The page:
Neither serve faced much trouble for the next few games, but the general attitude of the match was not in Nadal’s favor. Medvedev was hitting the ball deeper, more cleanly, and with more confidence. And at 2*-3, Medvedev pounced. Two deep returns and an incredible defensive lob put the Russian in good position, and he capitalized on all three. Nadal saved all three break chances, which changed the tenor of the match. The following game had some intensity, some emotion, and some yelling at the crowd, but Medvedev held it in six points with some huge serves and groundstrokes. He could not do the same in his next service game, and after a love hold by Nadal we were headed to a fourth set.
Nadal broke early in the fourth set, keeping Medvedev clearly uncomfortable with his variation and drop shots. However, Medvedev found a way to break back and level the match at 2-2. In the ensuing game, in an incredible bit of symmetry from the third set, Nadal opened up three break chances, but Medvedev saved all three. However, Nadal kept plugging away in the game, and finally earned the break on his seventh opportunity. As the two then traded holds, Medvedev was clearly beginning to tire. It looked like Nadal might be able to run away with this. Nadal played a poor service game at 4*-3 but managed to hold anyway. He held easily his next time up, and we were going five.
Medvedev looked tired and uncertain to open the set, but he saved a break point and gutted out a hold with some huge serves. The Russian struggled mightily in rallies as the set went on, but the big serve kept him in it. Nadal made enough returns to open a break point chance at 2-2, and the all-time great took it with a brilliant forehand that painted the line. The Spaniard was just three holds away from history, and Medvedev was showing no signs of being able to fight back.
The Russian did find some resistance in the very next game. His second wind had him competing in, and even winning some, rallies, but brilliant serving from Nadal earned him the hold. Medvedev fought through Nadal’s next service game again, but more brilliant play from the Spaniard earned the hold. Medvedev still had some fight in him, though, forcing Nadal to serve it out. The Spaniard showed some nerves, got a time violation warning, and was broken to level the match at 5-5.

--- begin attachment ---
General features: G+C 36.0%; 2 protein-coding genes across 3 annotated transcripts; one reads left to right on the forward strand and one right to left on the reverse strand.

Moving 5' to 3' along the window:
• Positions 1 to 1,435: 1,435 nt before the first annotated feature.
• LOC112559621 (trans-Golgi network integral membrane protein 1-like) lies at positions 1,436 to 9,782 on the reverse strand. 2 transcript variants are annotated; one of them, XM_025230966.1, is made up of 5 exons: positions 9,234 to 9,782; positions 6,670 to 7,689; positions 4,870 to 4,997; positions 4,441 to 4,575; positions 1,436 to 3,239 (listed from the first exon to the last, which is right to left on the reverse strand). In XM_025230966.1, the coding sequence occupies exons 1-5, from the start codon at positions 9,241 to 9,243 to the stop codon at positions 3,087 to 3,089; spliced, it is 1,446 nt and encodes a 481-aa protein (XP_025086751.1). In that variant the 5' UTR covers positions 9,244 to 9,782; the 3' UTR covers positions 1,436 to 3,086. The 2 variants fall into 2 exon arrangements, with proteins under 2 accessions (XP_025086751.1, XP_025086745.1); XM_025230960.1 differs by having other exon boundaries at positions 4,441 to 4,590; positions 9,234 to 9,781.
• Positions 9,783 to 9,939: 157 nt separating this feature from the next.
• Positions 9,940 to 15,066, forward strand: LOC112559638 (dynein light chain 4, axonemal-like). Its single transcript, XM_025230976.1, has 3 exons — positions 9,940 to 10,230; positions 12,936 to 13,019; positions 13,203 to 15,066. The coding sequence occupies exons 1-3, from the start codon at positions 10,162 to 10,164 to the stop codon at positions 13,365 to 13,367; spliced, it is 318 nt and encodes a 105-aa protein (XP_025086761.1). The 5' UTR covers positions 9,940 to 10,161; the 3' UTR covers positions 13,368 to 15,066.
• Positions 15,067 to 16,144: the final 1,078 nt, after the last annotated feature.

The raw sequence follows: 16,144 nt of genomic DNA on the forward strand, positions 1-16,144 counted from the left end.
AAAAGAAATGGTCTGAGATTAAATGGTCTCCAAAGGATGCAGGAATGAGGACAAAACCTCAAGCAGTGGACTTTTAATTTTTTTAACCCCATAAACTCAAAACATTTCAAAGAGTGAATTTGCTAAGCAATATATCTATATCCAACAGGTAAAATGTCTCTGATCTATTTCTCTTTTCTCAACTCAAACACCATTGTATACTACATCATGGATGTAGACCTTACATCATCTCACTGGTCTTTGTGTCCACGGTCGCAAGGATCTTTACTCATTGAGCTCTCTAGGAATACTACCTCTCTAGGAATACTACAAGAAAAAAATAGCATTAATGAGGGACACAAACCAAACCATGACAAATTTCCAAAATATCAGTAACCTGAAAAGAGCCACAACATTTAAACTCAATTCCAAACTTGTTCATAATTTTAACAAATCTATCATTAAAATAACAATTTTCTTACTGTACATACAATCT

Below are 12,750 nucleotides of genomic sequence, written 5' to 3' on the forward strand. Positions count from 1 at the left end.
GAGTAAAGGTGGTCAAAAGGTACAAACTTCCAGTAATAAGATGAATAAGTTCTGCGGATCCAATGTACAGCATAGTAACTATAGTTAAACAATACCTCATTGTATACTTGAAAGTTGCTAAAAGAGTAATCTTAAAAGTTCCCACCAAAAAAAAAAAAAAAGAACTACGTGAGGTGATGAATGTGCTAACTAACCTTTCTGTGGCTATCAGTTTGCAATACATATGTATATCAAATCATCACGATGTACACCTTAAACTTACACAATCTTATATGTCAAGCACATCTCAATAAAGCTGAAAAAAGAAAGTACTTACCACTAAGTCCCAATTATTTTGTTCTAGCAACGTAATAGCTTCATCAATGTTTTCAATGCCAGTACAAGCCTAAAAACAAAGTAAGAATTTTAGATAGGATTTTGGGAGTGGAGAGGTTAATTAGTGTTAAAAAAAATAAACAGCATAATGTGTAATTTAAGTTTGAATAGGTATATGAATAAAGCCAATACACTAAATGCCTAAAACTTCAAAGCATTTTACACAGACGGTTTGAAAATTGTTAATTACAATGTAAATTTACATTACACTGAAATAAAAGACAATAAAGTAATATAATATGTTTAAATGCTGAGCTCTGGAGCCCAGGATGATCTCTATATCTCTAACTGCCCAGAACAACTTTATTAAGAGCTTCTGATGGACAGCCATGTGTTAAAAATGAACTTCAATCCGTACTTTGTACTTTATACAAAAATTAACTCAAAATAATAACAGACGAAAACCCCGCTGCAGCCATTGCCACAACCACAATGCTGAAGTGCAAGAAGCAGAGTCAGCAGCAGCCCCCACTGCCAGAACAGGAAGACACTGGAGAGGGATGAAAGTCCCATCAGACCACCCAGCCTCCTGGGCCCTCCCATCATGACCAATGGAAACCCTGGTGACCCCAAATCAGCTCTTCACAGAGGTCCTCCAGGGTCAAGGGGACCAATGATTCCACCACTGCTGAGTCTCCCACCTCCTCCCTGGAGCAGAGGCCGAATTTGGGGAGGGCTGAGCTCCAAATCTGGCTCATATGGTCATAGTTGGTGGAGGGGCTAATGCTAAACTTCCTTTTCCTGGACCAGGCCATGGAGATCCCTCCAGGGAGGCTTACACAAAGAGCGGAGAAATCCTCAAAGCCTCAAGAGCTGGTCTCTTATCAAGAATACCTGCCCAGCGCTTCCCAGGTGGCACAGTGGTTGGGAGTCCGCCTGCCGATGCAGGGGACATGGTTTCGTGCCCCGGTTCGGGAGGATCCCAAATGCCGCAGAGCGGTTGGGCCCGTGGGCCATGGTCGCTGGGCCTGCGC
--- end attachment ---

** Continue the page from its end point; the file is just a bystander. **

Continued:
It would now be if someone could win two games first, or we’d be heading to a first-to-ten tiebreak to crown a champion. Nadal didn’t let the prior game get to him, and immediately broke Medvedev for a second chance to serve out the match. This time the Spaniard succeeded without trouble, clinching a 26 67(5) 64 64 75 victory in over five hours on court.
After a career spent chasing Roger Federer, Rafael Nadal has finally surpassed him. The Spaniard certainly won’t match many of his greatest rival’s records, but the Grand Slam record–arguably the most important one–is his and his alone, at least for now.
Nadal’s career is far from over. He now holds the all-time men’s record for Grand Slams won, and should come into the French Open in four months as a heavy favorite. What’s next on the list for him? He likely won’t play enough Masters events to seriously challenge for the World #1 ranking again. But perhaps Serena’s mark of 23 Majors is in reach? If he can compete at both the hard court and clay Slams for a few more years, anything is possible.